The third night after I reported in, a billowing sound, either from the sea or from the trees, swept over from the woods of the windbreak. Taking advantage of the bright moon, which lit up half the sky, I strolled leisurely to have a look at each of the sentry boxes. Before I stepped out, however, Deputy Platoon Leader Liu told me: “If between the base of operations and the sentry box you happen to see someone, the chances are it is Ts’ai Ch’i-shih—his chicken houses are there and he doesn’t leave them, even at night.” Perhaps Liu was concerned that I might be alarmed by some unexpected noise, but be that as it may, I walked straight to the area where the Second Squad was stationed.
At first I heard heavy footsteps pacing back and forth, followed by a gruff but muffled voice quietly muttering a few scolding words, and then all was quiet again. Tracing the last dying echo of the sound that reverberated in the air back to its source, I stealthily drew closer and leaned against a pine tree. Next to the tree was a ramshackle old bicycle.
The trees in the clearing were rather sparse, and there in the middle of a mud-walled enclosure stood an extremely large chicken house. I saw a man in a T-shirt and shorts, his short-cropped hair shining silvery in the moonlight, his back toward me, his arms wrapped around his chest. Suddenly he pointed to the ground in front of him, saying in his strong Shantung accent: “What do you think this is? Your old home? You want to eat white rice? Seems to me that you’ve already forgotten who you are. What’s wrong with what you’ve got?” So saying, he bent over to lift a package of something, and dashed it to the ground. There arose the cackling of chickens.
I moved forward, and there on the ground was a split-open package of feed with a medium-sized black chicken standing to the side.
“Just wait until your Brother Ah-ch’ing comes back, I’ll ask him to feed you shit! If you’re still so choosy, Idiot Number Two, if you’re still so choosy it’ll serve you right to starve you to death! Now beat it and get to sleep!’’ The man raised his arm, and the black chicken beat its wings and leaped into the chicken house. Heaving a long sigh, the man squatted and began gathering one handful after another of the chicken feed, putting it back into the feed trough.
When he realized there was someone behind him, he turned his head quietly while his body remained motionless, his left hand reaching ever so slowly toward a firewood hatchet by the door frame.
“You must be Ts’ai Ch’i-shih!’’
“Yes?” He briskly stood straight up, his hatchet in hand, his eyes beaming and alert. Then after one or two seconds, he threw down the hatchet and ran toward me: “Platoon Leader?” He opened the door for me, mumbling some words of apology.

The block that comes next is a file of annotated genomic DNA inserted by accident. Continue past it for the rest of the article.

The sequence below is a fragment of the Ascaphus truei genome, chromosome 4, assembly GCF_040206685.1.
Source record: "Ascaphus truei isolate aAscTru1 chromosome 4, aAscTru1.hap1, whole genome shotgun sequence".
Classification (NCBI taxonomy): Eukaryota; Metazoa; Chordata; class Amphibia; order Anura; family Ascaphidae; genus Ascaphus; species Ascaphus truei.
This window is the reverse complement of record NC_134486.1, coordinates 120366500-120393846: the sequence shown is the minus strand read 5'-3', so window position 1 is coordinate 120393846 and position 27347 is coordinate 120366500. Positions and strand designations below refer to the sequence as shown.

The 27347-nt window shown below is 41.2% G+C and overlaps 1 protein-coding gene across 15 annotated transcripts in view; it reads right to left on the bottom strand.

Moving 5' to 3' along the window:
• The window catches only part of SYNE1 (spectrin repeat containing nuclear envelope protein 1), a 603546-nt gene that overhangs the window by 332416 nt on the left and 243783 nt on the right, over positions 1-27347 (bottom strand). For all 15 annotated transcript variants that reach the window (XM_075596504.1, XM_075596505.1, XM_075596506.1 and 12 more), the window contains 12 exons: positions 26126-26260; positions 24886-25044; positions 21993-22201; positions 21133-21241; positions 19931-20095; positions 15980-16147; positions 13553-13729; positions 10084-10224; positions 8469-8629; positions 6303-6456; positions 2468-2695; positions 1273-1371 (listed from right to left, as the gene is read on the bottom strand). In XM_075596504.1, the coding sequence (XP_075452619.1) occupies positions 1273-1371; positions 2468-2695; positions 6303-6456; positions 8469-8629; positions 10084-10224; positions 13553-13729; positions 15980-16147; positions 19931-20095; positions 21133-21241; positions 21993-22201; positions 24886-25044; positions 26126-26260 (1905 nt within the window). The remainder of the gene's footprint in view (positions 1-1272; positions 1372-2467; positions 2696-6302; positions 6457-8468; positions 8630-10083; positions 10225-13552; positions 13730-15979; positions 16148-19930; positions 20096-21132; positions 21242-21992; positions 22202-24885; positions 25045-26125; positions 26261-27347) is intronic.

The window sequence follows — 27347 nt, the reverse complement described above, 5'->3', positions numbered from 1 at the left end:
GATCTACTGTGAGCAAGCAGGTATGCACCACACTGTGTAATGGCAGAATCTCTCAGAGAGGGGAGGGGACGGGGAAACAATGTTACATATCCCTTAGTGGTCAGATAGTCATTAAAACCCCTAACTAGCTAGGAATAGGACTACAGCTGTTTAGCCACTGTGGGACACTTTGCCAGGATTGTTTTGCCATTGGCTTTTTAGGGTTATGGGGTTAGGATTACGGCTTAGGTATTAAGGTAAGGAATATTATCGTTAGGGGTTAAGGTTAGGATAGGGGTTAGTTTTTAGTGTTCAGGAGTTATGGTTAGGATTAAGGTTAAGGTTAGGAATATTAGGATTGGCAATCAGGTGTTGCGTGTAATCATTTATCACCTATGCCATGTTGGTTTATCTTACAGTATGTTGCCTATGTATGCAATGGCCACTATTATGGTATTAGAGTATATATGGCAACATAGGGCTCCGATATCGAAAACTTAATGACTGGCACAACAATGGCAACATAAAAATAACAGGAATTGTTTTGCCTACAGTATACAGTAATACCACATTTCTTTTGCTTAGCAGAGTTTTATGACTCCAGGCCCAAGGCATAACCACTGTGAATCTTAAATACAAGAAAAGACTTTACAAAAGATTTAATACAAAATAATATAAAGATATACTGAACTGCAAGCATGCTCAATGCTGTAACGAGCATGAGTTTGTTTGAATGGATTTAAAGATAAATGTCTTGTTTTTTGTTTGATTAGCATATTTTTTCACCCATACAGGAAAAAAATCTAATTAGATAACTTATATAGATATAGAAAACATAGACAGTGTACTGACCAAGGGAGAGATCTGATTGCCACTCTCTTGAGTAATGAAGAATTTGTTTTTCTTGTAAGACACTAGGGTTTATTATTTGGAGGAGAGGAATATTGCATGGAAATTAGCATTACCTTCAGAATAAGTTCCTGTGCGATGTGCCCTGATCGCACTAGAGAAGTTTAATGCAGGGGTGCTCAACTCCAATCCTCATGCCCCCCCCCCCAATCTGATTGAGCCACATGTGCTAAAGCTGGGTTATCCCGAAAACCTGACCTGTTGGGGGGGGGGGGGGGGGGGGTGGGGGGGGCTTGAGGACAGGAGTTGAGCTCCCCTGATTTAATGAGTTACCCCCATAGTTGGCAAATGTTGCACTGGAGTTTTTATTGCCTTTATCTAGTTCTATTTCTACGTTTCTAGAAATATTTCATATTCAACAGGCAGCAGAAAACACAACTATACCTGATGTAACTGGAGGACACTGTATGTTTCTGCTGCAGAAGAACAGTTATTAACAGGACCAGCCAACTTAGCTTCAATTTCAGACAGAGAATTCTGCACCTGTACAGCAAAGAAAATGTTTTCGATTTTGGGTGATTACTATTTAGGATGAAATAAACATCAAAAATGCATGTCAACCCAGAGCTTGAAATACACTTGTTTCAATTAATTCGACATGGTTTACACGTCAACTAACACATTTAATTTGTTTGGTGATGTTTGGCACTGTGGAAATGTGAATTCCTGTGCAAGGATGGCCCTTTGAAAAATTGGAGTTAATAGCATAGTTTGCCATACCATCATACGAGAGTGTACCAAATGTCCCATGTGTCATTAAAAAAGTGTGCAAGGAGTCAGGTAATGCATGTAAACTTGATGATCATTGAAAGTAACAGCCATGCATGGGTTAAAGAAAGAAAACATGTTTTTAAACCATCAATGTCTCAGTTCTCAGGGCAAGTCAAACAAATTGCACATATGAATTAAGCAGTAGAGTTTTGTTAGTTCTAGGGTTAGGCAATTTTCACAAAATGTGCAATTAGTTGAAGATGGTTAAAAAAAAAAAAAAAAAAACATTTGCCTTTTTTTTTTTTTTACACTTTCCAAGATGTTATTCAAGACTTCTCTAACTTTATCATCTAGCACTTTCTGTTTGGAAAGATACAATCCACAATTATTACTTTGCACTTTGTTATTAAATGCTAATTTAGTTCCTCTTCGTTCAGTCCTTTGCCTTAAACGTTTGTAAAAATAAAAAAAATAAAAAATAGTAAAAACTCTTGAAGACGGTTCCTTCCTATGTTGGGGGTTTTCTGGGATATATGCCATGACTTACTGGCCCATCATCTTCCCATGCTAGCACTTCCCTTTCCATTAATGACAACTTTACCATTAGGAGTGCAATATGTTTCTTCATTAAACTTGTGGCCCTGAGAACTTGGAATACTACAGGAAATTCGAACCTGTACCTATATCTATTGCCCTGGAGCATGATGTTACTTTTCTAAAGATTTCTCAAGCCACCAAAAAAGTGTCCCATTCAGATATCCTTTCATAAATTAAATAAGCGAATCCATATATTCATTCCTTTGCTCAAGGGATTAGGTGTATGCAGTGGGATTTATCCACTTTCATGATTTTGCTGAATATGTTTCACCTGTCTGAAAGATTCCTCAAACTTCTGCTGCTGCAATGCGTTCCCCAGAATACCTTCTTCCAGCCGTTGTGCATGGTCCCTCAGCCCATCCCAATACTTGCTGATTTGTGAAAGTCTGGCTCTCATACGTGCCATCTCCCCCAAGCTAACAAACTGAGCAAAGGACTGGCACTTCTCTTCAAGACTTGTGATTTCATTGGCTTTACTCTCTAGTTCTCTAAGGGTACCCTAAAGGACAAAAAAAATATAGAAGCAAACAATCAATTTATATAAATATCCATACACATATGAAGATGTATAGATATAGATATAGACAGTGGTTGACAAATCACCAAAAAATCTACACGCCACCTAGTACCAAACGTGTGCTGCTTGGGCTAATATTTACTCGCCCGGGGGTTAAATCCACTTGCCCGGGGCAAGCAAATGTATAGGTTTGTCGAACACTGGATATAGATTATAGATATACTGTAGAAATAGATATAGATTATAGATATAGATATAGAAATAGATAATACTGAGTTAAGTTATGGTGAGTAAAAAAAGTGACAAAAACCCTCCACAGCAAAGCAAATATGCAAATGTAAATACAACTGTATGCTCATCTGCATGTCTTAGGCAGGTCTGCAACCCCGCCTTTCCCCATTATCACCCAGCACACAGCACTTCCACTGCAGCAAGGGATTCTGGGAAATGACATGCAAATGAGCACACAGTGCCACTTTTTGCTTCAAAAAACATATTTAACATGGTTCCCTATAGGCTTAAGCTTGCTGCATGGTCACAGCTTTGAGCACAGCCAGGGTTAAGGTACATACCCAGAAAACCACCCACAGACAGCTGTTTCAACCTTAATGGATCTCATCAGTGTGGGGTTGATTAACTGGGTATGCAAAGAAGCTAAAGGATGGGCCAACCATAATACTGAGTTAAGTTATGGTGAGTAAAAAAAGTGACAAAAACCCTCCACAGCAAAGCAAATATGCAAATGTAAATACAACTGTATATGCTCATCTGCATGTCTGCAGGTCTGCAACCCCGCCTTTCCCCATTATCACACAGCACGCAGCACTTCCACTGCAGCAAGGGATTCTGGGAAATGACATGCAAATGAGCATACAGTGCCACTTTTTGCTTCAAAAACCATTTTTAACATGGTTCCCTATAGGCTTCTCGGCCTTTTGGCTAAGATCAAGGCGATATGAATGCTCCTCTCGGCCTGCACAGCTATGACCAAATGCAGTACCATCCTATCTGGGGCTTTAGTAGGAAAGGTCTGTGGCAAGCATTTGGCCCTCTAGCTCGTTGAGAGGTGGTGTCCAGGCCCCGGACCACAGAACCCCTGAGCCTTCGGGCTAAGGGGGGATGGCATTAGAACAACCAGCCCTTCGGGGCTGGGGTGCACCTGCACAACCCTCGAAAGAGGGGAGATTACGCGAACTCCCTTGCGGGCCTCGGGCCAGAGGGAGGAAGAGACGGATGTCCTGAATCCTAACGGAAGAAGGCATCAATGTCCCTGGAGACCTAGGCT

I pointed to the cot in the chicken house, “Do you always sleep here at night?”
“From now on, go back to the base to sleep!”
“Report to the Platoon Leader, I’d never neglect my duties . . .”
“Go back to base to sleep!”
He saw me off at the fence, his dark, expressionless face glistening in the moonlight. Even when he stole a look at me, there was no trace of grievance in his eyes, only the soft glow of moonlight. In an instant, even I forgot—forgot my reason for making him go back to the base.
At two-thirty in the afternoon, the job of checking the defense installations was finally completed. I handed over a detailed list of damaged items to the administrative master sergeant, relaxed a bit, and prepared to go have a look at each squad. One foot out the door and I felt the sunshine penetrate me, giving me a feeling of satiated heaviness as if the sun had been hanging forever at the same spot without even the slightest movement. The group of children previously so boisterous had been driven away by Deputy Platoon Leader Liu. The only one left was little Ah-ch’ing, who sat alone under a ch’ieh-tung tree2 by the rice field, his hands pressed against his cheeks as he stared at me from afar.
At the opening into the windbreak were Yu Huo-yao and two others, all wearing broad-brimmed rainhats and unbuttoned white shirts that revealed their bare chests, their hands motioning profusely in argument. Next to them stood two motorcycles, a bamboo chicken cage resting on each rear seat. Taking notice of my approach, Yu Huo-yao lowered his head with a frown and waved his hand: “Forget it, forget it! I’ll accept your price, but the weight has to be accurate!” This said, he lifted the whistle from where it hung on his chest and blew it sharply. Immediately ten comrades emerged from the woods, each holding two long skewers to which were tied chickens, thrashing and flailing their wings.